When a valid medical exemption form is received by the school, the school nurse must document this exemption in CHIRP.

The state vaccine medical exemption form can be found here.

What must a religious objection contain?

A religious objection must state that the objection to immunization is based on religious grounds. The objection must be in writing, be signed by the child’s parent, and delivered to the school.

There is no requirement of proof. To ensure the continued religious objection status for a student, schools must require written documentation of the religious objection each school year. When a valid religious exemption is received by the school, the school nurse must document this exemption in CHIRP. Please note: there is no state form for a religious objection.

If a student received a dose of vaccine before the recommended minimum interval or age, can I accept a physician note stating there is no need to repeat the dose as a medical exemption?

No. School immunization requirements in the state of Indiana follow the recommendations made by the ACIP and are adopted by the CDC. Invalid doses will be marked in CHIRP with a red “X”, and the parent/guardian will need to provide evidence of immunity in order to meet school entry requirements. Evidence of immunity includes documentation of a valid dose(s) of vaccine, a positive IgG titer (if acceptable for the vaccine dose in question), or acceptable documentation of history of disease

Is there a philosophical objection allowed in Indiana?

No. Indiana law only allows religious and medical exemptions.

If a child does not present an immunization record or is not up to date with his/her immunizations, may he/she enroll in school?

Yes, but Indiana Code (IC 20-34-4-5) states that a child is not permitted to attend school beyond the first day without furnishing a written record, unless:

  • The school gives a waiver (for a period not to exceed 20 days); or
  • The local health department or a physician determines that the child’s immunizations have been delayed due to extreme circumstances and that the required immunizations will not be completed by the first day of school. The parent must furnish a written statement and a time schedule approved by a physician or health department; or
  • A medical exemption or religious objection is on file.

What immunization education materials must be provided to the parents of enrolled students?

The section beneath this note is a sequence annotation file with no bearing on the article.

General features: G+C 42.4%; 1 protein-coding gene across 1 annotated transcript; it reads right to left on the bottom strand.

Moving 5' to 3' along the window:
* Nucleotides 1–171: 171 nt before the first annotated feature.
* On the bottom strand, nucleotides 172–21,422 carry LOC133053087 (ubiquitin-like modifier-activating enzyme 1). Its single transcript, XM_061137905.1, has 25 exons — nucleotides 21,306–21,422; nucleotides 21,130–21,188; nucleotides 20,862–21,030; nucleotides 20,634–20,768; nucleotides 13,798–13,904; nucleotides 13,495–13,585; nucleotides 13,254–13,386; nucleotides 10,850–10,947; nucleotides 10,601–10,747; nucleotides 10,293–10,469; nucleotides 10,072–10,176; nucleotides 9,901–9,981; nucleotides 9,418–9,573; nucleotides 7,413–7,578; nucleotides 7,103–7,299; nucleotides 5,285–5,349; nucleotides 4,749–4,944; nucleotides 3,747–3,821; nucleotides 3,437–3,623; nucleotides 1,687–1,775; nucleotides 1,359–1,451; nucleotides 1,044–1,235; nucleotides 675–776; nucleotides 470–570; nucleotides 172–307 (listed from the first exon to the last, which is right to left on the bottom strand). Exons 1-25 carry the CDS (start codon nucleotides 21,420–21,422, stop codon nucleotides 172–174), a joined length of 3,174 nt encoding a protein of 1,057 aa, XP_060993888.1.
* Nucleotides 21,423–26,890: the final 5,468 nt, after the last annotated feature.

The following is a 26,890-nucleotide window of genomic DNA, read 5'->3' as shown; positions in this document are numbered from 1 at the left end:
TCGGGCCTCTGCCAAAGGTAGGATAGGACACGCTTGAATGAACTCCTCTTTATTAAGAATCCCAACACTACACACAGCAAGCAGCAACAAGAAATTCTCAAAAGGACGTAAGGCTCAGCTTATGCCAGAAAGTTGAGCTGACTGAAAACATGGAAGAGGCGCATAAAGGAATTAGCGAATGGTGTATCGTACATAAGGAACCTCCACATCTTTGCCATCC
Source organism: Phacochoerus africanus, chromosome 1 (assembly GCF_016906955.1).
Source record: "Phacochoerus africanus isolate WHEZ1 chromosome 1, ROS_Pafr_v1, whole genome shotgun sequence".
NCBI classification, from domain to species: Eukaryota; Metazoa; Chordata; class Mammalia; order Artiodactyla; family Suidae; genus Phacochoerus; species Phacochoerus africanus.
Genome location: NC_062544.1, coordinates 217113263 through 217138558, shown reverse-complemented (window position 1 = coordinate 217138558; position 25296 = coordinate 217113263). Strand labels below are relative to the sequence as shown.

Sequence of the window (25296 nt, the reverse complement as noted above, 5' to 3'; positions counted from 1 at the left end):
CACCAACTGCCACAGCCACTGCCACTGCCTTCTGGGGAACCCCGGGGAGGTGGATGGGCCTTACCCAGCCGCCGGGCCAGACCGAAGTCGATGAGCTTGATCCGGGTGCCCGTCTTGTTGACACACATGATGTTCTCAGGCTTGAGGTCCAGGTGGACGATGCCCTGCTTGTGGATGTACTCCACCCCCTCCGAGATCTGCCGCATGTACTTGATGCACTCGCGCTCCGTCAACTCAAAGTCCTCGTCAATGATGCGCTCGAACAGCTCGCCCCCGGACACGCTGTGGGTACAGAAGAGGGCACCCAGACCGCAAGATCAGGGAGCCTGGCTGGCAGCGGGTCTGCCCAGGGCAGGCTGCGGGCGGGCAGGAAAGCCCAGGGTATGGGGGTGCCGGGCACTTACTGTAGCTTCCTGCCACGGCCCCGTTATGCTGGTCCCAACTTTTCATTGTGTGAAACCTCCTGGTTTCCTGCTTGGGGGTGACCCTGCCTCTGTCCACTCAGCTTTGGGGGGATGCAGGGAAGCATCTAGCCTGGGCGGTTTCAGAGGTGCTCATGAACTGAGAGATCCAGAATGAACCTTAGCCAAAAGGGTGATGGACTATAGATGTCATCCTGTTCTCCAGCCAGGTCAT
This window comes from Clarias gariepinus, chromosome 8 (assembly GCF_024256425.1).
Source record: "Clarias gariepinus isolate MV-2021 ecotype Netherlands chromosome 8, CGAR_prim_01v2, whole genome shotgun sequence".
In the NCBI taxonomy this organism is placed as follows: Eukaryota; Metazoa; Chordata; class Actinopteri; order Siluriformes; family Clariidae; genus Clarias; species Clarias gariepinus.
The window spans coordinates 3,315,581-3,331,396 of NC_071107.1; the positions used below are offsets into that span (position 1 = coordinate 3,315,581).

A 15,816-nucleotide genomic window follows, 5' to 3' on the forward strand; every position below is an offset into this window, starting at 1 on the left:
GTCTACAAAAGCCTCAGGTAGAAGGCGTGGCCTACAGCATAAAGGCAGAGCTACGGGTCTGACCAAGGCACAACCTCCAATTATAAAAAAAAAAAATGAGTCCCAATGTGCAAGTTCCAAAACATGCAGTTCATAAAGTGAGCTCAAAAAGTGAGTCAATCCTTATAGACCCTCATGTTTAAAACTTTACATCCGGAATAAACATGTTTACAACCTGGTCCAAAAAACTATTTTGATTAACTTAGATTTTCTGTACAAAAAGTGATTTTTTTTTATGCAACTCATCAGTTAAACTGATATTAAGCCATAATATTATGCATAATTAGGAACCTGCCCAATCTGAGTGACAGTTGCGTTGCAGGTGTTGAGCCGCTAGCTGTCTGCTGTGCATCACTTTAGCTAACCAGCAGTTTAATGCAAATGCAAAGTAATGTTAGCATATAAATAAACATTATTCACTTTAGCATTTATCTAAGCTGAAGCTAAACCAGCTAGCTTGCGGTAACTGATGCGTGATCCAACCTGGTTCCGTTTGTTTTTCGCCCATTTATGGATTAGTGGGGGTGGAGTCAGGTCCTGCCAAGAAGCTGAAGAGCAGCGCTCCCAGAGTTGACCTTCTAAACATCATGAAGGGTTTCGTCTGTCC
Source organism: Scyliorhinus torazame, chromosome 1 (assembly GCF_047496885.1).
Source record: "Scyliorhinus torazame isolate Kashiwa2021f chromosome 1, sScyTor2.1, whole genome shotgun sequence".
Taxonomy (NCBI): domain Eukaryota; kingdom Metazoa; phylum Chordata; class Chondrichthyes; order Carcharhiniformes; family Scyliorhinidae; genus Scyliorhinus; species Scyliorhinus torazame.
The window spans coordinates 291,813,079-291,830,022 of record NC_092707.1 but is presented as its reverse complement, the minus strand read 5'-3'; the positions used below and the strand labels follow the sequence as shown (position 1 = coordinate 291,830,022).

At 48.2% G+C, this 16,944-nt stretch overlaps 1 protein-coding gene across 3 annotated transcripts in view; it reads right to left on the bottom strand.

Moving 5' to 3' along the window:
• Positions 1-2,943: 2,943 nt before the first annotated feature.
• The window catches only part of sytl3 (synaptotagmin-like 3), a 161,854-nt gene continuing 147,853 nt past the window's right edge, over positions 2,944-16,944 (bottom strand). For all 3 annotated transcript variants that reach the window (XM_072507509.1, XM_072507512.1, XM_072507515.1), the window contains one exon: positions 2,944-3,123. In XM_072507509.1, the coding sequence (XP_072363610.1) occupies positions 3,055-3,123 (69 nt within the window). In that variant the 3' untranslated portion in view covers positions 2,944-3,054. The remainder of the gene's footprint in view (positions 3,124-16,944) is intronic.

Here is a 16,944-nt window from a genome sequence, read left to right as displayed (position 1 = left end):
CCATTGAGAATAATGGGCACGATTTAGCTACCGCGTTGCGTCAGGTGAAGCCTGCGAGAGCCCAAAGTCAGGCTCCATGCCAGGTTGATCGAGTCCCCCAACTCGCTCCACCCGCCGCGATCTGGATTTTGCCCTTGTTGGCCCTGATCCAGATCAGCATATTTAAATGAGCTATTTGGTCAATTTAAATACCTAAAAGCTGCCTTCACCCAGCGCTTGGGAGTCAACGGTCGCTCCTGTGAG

Meningococcal disease – All students (IC 20-30-5-18)

Human Papillomavirus (HPV) Infection— All 6th grade students (IC 20-34-4-3). The HPV letter may be sent to parents or posted on the school’s website.

All educational materials & letter templates can be found in the CHIRP Document Center under the School Nurse link: Letters

Does ISDH determine if a child is excluded from school for incomplete immunizations?

No. School exclusion is determined by the school corporation according to IC 20-34-4-5. ISDH strongly recommends adherence to this code.

Healthcare Providers

How do I know if a dose of vaccine is valid?

The best resource to use when evaluating immunization records is the minimum ages and intervals table. This table can be found online in Appendix A of the Centers for Disease Control and Prevention (CDC)’s Pink Book or at this link.

This document is also posted to the CHIRP Document Center.

All invalid doses of vaccine will be marked with a big red “X” in CHIRP.

What is the four-day grace period and when can it be used?

If a vaccine is given up to 4 days before the minimum recommended age or interval for administration of the vaccine, it can be counted as valid. This does not change the recommended schedule for routine vaccine administration and should not be used when scheduling future appointments.

The 4-day grace period does not apply to the minimum 28-day interval between 2 live virus vaccines (MMR, LAIV, and Varicella).

Can I convert a vaccine interval to days or weeks?

If the dosing interval is 4 months or more, it is recommended to use only calendar months (e.g., 6 calendar months from October 15 is April 15). If the interval is less than 4 months, it is OK to convert months into days or weeks (1 month = 4 weeks = 28 days).